Troubled national carrier Kenya Airways is set to send home up to 600 employees beginning next month as part of wide cost-cutting measures expected to reduce its payroll by about Sh2 billion annually.
The airline, popularly known as KQ, said the staff downsizing was agreed upon by the board, running parallel to asset sales or leasing to free up cash for operations in its turnaround bid.
The expected Sh2 billion in savings from the staff cut accounts for 10 per cent of the targeted Sh20 billion the carrier seeks to save in the turnaround plan dubbed Operation Pride.
“The Board has, after re-evaluating the various options, come to the painful decision that part of the required overhead savings will be derived from a decrease in staff headcount,” KQ chief executive Mbuvi Ngunze said in a statement.
The airline added that a part of the identified staff could be “redeployed elsewhere, should their terms of service allow it.”
The impending layoff of the 600 staff who represent 15 per cent of its total workforce, follows another staff reduction exercise in 2012 that affected 599 workers.
KQ’s workforce stood at 3,973 as at March last year. Staff cost has grown by 51 per cent in the past five years to Sh16.96 billion for the year ended March 2015 compared to Sh11.2 billion in 2011.
The airline in July last year hired American consultancy McKinsey to help restructure its operations, including staff review in the wake of a massive financial bleeding that pushed it into the red.
KQ made biggest net loss in the country’s corporate history at Sh25.7 billion in the year ended March 2015 on its past ambitious fleet expansion strategy.
The loss is partly attributable to KQ’s ambitious fleet modernisation programme dubbed Project Mawingu which was largely funded through debt, piling a heavy finance costs on the carrier.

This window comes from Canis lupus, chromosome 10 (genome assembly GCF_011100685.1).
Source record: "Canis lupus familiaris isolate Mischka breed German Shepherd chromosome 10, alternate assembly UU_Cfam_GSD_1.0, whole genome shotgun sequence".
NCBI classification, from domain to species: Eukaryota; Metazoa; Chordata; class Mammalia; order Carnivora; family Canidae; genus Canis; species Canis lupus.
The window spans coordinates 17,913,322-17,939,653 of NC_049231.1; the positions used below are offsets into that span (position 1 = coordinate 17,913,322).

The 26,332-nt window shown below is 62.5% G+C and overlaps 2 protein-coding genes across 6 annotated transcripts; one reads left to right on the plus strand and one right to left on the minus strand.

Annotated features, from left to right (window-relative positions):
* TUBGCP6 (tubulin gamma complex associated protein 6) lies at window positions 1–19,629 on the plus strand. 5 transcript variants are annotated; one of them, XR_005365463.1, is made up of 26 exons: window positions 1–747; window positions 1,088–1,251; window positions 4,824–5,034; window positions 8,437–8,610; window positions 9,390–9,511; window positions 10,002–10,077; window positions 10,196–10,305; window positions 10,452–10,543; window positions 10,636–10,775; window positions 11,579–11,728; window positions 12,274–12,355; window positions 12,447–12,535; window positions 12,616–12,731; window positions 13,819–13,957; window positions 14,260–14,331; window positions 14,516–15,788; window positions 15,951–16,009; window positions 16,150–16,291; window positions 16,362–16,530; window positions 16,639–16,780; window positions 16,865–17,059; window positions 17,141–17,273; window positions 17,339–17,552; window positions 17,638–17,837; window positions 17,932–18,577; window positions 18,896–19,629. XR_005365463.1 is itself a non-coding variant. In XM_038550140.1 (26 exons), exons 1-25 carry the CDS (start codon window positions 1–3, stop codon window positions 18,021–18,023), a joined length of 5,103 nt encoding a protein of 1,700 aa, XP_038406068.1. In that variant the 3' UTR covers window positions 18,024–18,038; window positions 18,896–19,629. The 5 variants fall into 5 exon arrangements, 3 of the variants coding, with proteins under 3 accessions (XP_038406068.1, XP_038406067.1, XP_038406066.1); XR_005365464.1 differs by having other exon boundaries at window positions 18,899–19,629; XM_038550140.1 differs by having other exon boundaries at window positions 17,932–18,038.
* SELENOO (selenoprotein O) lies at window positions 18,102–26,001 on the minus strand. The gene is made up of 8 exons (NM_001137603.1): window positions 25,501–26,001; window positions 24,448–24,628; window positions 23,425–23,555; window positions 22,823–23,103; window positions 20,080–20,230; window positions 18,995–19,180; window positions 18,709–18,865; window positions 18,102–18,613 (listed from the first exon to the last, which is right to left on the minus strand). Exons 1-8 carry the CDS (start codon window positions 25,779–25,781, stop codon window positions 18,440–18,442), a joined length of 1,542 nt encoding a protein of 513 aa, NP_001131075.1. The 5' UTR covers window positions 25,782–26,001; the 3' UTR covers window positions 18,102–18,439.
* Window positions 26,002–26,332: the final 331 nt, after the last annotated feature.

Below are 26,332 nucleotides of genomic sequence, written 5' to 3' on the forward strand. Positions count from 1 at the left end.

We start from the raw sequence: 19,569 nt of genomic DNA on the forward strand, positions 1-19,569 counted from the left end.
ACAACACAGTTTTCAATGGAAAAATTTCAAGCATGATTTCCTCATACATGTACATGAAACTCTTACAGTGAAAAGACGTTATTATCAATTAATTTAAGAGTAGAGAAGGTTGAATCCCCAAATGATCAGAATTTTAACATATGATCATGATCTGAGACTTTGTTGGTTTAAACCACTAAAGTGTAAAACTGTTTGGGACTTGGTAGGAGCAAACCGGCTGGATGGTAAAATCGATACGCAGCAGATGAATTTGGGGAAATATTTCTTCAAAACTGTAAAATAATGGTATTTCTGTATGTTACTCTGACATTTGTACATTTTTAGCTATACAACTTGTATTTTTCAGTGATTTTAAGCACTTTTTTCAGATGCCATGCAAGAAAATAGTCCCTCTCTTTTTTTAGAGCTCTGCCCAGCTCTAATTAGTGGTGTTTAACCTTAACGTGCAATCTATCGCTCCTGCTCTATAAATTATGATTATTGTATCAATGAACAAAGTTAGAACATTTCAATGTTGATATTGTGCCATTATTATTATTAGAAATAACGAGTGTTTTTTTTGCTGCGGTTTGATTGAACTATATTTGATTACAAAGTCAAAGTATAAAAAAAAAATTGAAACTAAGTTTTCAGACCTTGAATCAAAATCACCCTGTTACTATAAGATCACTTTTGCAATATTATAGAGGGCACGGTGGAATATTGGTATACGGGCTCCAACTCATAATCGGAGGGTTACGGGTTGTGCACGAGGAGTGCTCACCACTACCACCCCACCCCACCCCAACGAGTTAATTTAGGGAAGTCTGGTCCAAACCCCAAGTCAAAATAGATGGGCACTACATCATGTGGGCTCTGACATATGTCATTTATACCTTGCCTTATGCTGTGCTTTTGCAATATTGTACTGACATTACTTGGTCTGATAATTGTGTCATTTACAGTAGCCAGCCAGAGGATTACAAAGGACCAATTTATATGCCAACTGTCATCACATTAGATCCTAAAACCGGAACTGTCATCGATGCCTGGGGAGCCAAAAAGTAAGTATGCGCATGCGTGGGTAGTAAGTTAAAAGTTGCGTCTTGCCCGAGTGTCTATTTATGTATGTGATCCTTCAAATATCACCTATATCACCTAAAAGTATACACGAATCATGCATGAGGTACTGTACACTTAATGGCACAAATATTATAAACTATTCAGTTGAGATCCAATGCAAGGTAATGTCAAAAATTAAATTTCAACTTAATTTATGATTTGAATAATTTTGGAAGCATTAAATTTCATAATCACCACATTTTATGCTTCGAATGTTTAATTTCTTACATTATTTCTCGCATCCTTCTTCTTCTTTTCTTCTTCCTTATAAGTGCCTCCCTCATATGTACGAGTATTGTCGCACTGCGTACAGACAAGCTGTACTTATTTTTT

Previous staff cuts have sparked legal battles, with workers’ union filing suits in courts.
“The redundancy process will be in full compliance with labour laws, Collective Bargaining Agreements (CBAs) and individual staff members’ contracts as appropriate,” the airline says of the upcoming downsizing of its unionisable and non-unionised staff.
Mr Ngunze had earlier said that Kenya Airways had put on the table two options –cutting staff salaries or sacking some workers.
It is illegal under the International Labour Organisation laws to cut workers’ salaries but companies ordinarily negotiate with their staff to either take pay cuts or go home with redundancy packages.
The long-running standoff between the Kenya Aviation Workers Union and KQ is seen as a hurdle for the carrier in its restructuring plans.
The McKinsey’s recommendation of the turnaround strategy is to be implemented over one-and-a-half years.
The plan includes review of prices, revenue management, sales, cost reduction and cash and financial optimisation.
The cash-strapped carrier was last year forced to turn to debt to pay its staff due to its current liquidity crisis.